I've been learning a lot lately from my friend, Ami, about raw food. She's a mostly-raw vegan, and a wealth of information. After a lifetime of smoothie-drinking, someone finally told me I could throw greens in there! With the weather finally being so summer-like, I'm loving drinking green smoothies pretty much daily. I'm fairly certain that going raw isn't for me, but I do think a diet of whole food, with as many fresh fruits and veggies is the way to go.

Here's what I start with for a large (24oz ) smoothie:
  • 2 bananas (I prefer frozen, but fresh work fine. To freeze, simply peel and break into chunks. Store in a freezer bag).
  • Assorted fresh or frozen fruits (I usually combine at least two of the following: mango, cherries, strawberries, blueberries, açai, raspberries)
  • Handful of spinach, chard, or beet greens
  • Generous dollop of nonfat, plain yogurt (I prefer Nancy's)

green smoothie

Other extras I may add in any combination:
  • Spirulina
  • Whey protein powder (I'm interested in trying hemp next)
  • Ground flax seeds
  • Goji berries (added on top after blending)

This week I'm doing some experimenting to see how I feel if I shift my diet to about half raw. I'll post results, as well as the best recipes, soon.

If you're raw-curious (I think I just made that up!), definitely check out Ami's website, as well as that of raw-food guru Ani Phyo. And let me know if you've dabbled and/or have any recipes or tips to share.

Monday, June 1, 2009

Local color

Here in Portland, it's been beautiful for so many weeks now that it already feels like summer. Today, however, is grey with promises of rain. So I offer you some of the colors I've been collecting these past few weeks.

Ami, my fashionista friend, at her son's 5th birthday party. (In case you're keeping track, Ami is also my vegan/raw foodie friend!)

Poppies are everywhere right now!

As are irises.

Anna's toes
Anna's toes, colored with washable marker (a favorite hack of mine!).

Because I am in love with all the poppies in bloom right now!

I don't know what these are, but they're so lovely. Their colors, against the faded paint of this house, has a very etherial quality to me.

The scale here reminds me of Alice in Wonderland!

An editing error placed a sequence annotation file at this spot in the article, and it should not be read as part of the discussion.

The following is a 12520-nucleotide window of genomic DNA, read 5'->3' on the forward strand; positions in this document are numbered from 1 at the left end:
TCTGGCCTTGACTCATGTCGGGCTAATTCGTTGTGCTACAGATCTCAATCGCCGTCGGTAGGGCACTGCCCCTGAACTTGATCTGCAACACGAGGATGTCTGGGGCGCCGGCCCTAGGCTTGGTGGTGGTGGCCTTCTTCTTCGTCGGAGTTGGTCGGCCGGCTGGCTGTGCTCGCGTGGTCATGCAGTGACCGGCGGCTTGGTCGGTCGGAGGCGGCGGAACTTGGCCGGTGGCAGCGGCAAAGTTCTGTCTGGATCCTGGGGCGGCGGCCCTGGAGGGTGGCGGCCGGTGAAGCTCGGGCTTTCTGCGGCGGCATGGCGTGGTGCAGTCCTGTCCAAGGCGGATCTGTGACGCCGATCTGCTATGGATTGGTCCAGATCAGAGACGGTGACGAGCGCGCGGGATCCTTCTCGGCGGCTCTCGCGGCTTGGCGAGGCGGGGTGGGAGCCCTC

Enjoy the rain, locals! The sun returns tomorrow.

Rhubarb coffeecake

rhubarb coffeecake

This shall be known in my house as the spring of rhubarb! Really, how many recipes for rhubarb do I need? This one, however, is the one. If I can only ever make one rhubarb dish again, it will be this coffeecake.

This recipe came to me from another mom at Anna's school. Last year, when I organized an ObamaMama bake sale (we raised $1,200!), this cake was one of the items donated for sale. Being concerned about quality assurance on our products, I dutifully tasted it and decided that it had to be mine.

Six months later, I received a note from Heidi (the baker of said cake) saying that it was time to harvest her rhubarb and would I like some, along with the recipe for her coffeecake. As good as whispering sweet nothings into my ear, that was!

And now, dear readers, I bestow upon you the same gift (well, minus the rhubarb). Enjoy!

Springtime Rhubarb Coffeecake (modified from A Taste of Oregon)

1 c. sugar
1/2 c. butter
1 egg
1 c. buttermilk
1t. salt
1t. baking soda
1 t. vanilla
1 c. white flour
1 c. whole wheat pastry flour
2 c. finely cut rhubarb

For the topping:
1T. butter (cut into little pieces)
1 T. cinnamon
1/2 c. brown sugar
1/4 c. oats
(I also added a couple tablespoons of ground flax)

Mix cake ingredients except rhubarb in a large bowl. Stir in rhubarb. Pour into a 9x13 inch pan. Combine topping ingredients and sprinkle over cake batter. Bake at 350 F. for 35 minutes (note: it may be a lot longer if you have added more rhubarb).